T cell acute lymphoblastic leukemia (T-ALL): Using the MARINa algorithm, we identified several candidate master regulators of glucocorticoid (GC) resistance. RNAi-mediated validation of the top candidates identified three genes whose silencing increased GC-induced apoptosis and activated GC transcriptional activity. Biochemical and functional assays revealed a mechanism of glucocorticoid resistance, and high-throughput screening revealed that an experimental compound can restore GC sensitivity. This activity was confirmed both in resistant T-ALL cell lines and in primary patient transplants into irradiated mice. In a follow-up study that integrated a pooled RNAi screen with computational predictions of master regulators, we inferred and validated additional candidate transcription factors that are master regulators of GC resistance.

Diffuse large B cell lymphoma (DLBCL): NF-kB pathway activation is a hallmark of the most aggressive DLBCL, the activated B cell DLBCL  (ABC-DLBCL) subtype. We attempted to identify therapeutic targets in ABC-DLBCL, comparing cells from this lineage with cells of the germinal center B-cell like DLBCL (GCB). By integrating RNAi screened candidates with genomics-inferred drivers of ABC and GCB, we identified transcription factors and signaling molecules that are critical to ABC-DLBCL. We also used a previously identified gene expression profile signature for follicular lymphoma (FL) to identify master regulators of FL transformation using the MARINa algorithm and the Human B Cell Interactome.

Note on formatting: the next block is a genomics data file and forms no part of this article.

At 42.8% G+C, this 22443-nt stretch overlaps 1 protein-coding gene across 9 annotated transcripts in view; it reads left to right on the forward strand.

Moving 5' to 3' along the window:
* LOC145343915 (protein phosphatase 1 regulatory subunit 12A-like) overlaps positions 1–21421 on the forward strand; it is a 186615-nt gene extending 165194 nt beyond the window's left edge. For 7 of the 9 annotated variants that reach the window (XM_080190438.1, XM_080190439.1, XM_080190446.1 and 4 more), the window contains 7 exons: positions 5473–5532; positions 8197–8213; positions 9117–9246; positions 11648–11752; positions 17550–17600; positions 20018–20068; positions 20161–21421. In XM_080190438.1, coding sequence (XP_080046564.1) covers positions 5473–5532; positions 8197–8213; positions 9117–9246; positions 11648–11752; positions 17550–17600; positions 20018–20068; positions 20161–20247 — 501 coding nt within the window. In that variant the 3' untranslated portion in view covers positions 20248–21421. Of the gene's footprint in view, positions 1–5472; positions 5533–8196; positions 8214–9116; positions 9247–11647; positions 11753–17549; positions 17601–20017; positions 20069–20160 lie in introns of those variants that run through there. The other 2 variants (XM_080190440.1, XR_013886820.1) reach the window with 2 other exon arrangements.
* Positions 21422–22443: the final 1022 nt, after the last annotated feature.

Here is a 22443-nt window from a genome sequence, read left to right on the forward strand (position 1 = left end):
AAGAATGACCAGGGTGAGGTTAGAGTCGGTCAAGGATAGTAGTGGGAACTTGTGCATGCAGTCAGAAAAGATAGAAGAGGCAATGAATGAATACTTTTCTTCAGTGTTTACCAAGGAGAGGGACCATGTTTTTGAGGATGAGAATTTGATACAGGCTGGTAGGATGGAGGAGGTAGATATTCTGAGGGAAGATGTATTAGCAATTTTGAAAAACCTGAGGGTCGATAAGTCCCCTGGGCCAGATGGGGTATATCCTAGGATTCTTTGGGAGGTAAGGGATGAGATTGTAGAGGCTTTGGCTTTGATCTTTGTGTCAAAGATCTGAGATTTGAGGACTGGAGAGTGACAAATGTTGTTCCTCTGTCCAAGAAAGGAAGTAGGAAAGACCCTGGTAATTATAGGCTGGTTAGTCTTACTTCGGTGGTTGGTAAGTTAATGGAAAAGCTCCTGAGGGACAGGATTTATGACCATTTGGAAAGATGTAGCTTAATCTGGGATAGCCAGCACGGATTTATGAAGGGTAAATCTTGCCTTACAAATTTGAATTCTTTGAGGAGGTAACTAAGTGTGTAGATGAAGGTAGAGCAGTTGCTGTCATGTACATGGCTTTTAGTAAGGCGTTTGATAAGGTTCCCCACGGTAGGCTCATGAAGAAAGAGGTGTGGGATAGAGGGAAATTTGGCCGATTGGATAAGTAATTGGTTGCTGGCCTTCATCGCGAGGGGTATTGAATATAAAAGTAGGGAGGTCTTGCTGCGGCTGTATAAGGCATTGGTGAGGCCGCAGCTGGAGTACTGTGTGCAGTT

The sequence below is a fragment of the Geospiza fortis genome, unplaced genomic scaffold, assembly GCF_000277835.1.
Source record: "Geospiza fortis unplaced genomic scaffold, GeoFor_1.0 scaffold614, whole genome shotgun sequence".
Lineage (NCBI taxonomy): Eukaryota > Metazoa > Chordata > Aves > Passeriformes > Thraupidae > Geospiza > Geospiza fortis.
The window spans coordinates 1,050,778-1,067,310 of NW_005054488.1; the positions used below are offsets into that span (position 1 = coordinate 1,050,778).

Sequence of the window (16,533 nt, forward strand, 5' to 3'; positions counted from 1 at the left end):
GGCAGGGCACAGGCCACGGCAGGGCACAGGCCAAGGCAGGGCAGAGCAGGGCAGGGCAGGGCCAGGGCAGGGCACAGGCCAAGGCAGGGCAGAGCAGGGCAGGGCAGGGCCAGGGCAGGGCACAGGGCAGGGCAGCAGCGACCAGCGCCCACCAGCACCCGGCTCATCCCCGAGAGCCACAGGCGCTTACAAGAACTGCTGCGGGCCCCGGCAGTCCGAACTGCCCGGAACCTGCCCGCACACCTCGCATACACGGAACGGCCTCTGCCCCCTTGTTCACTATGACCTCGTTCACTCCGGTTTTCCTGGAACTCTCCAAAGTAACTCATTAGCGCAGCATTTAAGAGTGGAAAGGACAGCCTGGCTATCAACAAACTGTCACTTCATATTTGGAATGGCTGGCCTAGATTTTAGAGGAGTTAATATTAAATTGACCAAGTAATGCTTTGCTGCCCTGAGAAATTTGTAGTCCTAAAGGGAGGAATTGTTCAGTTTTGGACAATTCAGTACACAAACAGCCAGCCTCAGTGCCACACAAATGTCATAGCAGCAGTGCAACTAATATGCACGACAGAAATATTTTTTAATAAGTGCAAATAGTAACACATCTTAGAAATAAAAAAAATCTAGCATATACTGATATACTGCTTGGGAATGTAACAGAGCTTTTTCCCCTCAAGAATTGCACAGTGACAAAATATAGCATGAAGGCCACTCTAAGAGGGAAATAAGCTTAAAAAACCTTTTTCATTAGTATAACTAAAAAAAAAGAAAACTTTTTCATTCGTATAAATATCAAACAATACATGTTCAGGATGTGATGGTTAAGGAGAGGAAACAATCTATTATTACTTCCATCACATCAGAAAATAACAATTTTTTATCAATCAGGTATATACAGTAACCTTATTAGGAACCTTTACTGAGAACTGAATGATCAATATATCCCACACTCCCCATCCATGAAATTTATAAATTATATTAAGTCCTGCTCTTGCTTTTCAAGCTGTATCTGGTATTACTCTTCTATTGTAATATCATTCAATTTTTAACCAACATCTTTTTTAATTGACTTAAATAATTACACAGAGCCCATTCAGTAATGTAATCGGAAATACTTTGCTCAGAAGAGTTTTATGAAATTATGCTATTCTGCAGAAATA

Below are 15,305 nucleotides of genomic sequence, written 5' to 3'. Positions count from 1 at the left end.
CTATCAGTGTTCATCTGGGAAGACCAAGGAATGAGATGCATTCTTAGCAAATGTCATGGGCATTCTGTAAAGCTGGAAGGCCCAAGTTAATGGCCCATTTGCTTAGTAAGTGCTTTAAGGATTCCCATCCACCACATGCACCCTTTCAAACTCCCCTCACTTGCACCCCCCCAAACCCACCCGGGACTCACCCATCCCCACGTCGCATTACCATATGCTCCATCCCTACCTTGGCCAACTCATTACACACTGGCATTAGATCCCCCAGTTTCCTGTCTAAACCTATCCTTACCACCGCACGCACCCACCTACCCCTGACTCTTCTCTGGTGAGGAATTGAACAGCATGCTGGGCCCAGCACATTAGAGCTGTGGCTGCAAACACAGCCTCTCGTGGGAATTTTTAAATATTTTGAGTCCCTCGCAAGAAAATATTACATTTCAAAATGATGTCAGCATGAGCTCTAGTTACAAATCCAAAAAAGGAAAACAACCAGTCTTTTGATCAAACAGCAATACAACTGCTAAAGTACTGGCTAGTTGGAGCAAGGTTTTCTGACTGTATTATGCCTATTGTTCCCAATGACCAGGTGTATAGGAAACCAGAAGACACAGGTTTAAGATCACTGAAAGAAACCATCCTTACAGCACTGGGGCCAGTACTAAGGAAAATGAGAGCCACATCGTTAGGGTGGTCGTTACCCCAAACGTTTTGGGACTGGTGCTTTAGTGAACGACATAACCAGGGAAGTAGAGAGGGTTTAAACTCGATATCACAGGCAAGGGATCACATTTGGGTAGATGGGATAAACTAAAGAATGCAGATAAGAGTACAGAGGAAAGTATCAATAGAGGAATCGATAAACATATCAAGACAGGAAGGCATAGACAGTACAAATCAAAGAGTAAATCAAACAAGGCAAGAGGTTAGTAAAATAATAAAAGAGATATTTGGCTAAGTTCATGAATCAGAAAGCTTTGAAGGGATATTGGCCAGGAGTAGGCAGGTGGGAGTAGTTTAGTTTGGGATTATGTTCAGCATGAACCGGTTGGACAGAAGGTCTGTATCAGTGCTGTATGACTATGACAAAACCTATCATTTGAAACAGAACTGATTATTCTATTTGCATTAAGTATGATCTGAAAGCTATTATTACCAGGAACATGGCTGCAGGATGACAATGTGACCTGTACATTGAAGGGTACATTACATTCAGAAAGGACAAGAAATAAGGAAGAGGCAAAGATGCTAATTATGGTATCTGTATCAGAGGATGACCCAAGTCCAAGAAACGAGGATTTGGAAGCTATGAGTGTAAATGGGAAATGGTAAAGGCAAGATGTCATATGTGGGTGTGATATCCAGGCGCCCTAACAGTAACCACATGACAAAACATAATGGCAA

Ovarian serous cystadenocarcinoma: In an effort to identify molecular mechanisms of ovarian cancer pathogenesis, we used data from TCGA, as well as the MARINa and MINDy algorithms, respectively, to: (1) reconstruct the transcriptional, post-transcriptional, and post-translational networks of ovarian serous cystadenocarcinoma, and (2) identify master regulators that drive tumorigenesis, poor prognosis, and resistance to cisplatin chemotherapy, as well as factors within regulatory networks that modulate their activity.

Non-small cell lung cancer: We applied a modified version of the ARACNe algorithm (pARACNe) to a published dataset of phospho-proteomic profiles of non-small cell lung tumors in order to dissect the genome-wide signal transduction network that is regulated by tyrosine kinases. We also used a modified version of the MARINa algorithm to perform master regulator analysis in 50 cell lines.